33 Responses to As Oil Companies Announce $24B in Profits, Rep. Stearns Says, “When Somebody Is Successful Then You Give Them Subsidies”
So far this week, four of the world’s top five oil companies have announced more than $24 billion in third quarter profits. And by the logic of Florida Congressman Cliff Stearns, that should mean those oil companies deserve more subsidies, not less.
Speaking at a town hall meeting last weekend in his home state of Florida, Stearns displayed a very sketchy grasp on how subsidies should work, explaining to Climate Progress that incentives should be given to mature companies, not early-stage companies.
“When somebody is successful, then you give them the subsidies and the tax credit,” explained Stearns, talking to Climate Progress. In short, the rich get richer. This is how the 1% operate. No wonder income inequality is growing in this country.
Stearns has backed that up with hearty government rewards to the most profitable, successful companies on the planet — voting multiple times to continue billions in tax breaks to oil companies while voting against shifting those incentives to the nascent clean energy industry.
As Chairman of one of the House subcommittees investigating the Solyndra loan, Stearns has railed against government loan guarantees, saying they “pick winners and losers.” But when talking to Climate Progress about the topic of loan guarantees, Stearns completely misunderstood how the policy works, saying it’s “where the government gives you money outright.”
In fact, a loan guarantee is exactly the opposite. It is simply an agreement with private lenders that the government will back a loan in case of default. The government is not actually giving any money outright — it only provides federal funds through a loan guarantee in a worst-case scenario. In order to qualify for the program, recipients must prove that they’ve raised adequate private capital. And in the case of power-plant developments, companies must have a long-term agreement to sell the energy.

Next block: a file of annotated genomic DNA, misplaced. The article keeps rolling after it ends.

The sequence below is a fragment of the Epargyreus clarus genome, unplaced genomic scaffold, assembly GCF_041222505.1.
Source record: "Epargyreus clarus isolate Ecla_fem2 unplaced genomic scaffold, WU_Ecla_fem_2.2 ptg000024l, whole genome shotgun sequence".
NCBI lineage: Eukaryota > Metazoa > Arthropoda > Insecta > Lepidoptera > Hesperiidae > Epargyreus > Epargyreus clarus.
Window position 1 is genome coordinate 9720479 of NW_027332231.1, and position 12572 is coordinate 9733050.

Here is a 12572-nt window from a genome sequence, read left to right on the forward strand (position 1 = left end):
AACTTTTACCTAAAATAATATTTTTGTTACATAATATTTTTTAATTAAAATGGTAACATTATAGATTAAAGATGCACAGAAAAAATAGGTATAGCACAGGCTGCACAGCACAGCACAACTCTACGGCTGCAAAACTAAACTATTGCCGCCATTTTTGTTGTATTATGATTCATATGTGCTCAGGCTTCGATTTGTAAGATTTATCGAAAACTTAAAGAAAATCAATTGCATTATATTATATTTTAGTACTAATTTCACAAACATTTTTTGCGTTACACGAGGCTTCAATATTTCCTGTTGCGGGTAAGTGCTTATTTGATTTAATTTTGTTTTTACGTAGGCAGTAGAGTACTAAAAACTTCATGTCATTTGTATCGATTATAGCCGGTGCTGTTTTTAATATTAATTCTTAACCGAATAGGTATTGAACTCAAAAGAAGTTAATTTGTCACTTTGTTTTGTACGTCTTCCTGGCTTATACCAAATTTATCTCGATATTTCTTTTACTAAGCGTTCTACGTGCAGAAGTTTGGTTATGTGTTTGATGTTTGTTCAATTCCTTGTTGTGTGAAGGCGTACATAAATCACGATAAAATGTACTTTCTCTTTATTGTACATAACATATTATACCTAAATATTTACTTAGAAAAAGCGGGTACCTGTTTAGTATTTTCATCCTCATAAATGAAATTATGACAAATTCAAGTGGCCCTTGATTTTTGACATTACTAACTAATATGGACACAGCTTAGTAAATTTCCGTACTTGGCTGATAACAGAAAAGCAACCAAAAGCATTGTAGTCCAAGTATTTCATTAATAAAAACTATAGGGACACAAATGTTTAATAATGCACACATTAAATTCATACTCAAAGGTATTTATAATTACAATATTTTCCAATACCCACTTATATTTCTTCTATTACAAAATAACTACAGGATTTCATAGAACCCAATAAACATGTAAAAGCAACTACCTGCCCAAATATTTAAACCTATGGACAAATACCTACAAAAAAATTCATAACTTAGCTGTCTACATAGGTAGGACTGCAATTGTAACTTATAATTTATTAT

To round out his mind-bending logic on subsidies, Stearns calls for more federal support of nuclear, an industry he admits has gotten “a huge amount of subsidies.” However, no nuclear power plants have been built in the U.S. in more than 30 years — and none would likely get built in this country without government-backed insurance and loan guarantees.
Watch the video:
A loan guarantee is where the government gives you money outright —they print out the money and give it to you— before you’ve even manufactured. Before you even start. Where as the subsidies are provided as incentives. You have to go out and take the risk as an energy company and drill and if you do well then you get the subsidies and you get the tax credits.
So what I’m trying to do is say, the government should not be picking winners and losers, let the private sector determine the winners and losers, and then…when somebody is successful, then you give them the subsidies and the tax credit.
For example, some of the money that’s been given to the nuclear business — there’s a huge amount of subsidies to help build nuclear. Well, nuclear has been proven and nuclear is not competing with China, it’s for electricity here in this country. So that would be a better investment than trying to sell solar panels throughout the world when we’re trying to compete with China. Where as with nuclear, we’re building just for us.
Putting aside the fact that new solar PV plants can be cheaper than new nuclear plants, Stearns seems to think that nuclear is a domestic industry. Actually, most of the equipment manufactured for power plants would be coming from international companies — in some cases financed by national governments.
Stearns’ stance on government involvement is one long series of contradictions that inherently favors subsidies for oil, gas and nuclear, while disadvantaging renewables. That’s something to keep in mind during the Solyndra investigation, as he continues to rail against government investments in clean energy.
Thanks to Tyce Herrman, who contributed to this story.
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